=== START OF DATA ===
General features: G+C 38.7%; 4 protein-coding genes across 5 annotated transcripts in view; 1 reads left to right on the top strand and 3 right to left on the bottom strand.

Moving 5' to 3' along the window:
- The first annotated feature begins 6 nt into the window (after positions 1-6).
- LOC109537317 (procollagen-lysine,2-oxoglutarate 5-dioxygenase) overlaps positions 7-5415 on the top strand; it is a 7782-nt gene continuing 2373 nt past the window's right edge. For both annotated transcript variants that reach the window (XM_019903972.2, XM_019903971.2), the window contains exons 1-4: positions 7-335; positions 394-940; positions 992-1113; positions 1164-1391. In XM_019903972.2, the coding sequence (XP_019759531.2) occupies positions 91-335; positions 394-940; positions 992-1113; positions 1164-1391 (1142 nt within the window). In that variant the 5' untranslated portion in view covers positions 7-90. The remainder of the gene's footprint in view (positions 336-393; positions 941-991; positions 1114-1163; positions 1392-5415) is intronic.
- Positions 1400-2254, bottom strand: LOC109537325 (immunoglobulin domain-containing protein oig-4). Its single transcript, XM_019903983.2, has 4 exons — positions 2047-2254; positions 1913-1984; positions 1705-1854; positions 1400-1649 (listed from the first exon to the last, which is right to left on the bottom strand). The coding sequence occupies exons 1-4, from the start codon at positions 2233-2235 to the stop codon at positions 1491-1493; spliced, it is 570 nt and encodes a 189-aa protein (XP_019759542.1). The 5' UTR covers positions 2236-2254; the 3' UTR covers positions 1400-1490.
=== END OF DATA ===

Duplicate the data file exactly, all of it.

General features: G+C 38.7%; 4 protein-coding genes across 5 annotated transcripts in view; 1 reads left to right on the top strand and 3 right to left on the bottom strand.

Moving 5' to 3' along the window:
- The first annotated feature begins 6 nt into the window (after positions 1-6).
- LOC109537317 (procollagen-lysine,2-oxoglutarate 5-dioxygenase) overlaps positions 7-5415 on the top strand; it is a 7782-nt gene continuing 2373 nt past the window's right edge. For both annotated transcript variants that reach the window (XM_019903972.2, XM_019903971.2), the window contains exons 1-4: positions 7-335; positions 394-940; positions 992-1113; positions 1164-1391. In XM_019903972.2, the coding sequence (XP_019759531.2) occupies positions 91-335; positions 394-940; positions 992-1113; positions 1164-1391 (1142 nt within the window). In that variant the 5' untranslated portion in view covers positions 7-90. The remainder of the gene's footprint in view (positions 336-393; positions 941-991; positions 1114-1163; positions 1392-5415) is intronic.
- Positions 1400-2254, bottom strand: LOC109537325 (immunoglobulin domain-containing protein oig-4). Its single transcript, XM_019903983.2, has 4 exons — positions 2047-2254; positions 1913-1984; positions 1705-1854; positions 1400-1649 (listed from the first exon to the last, which is right to left on the bottom strand). The coding sequence occupies exons 1-4, from the start codon at positions 2233-2235 to the stop codon at positions 1491-1493; spliced, it is 570 nt and encodes a 189-aa protein (XP_019759542.1). The 5' UTR covers positions 2236-2254; the 3' UTR covers positions 1400-1490.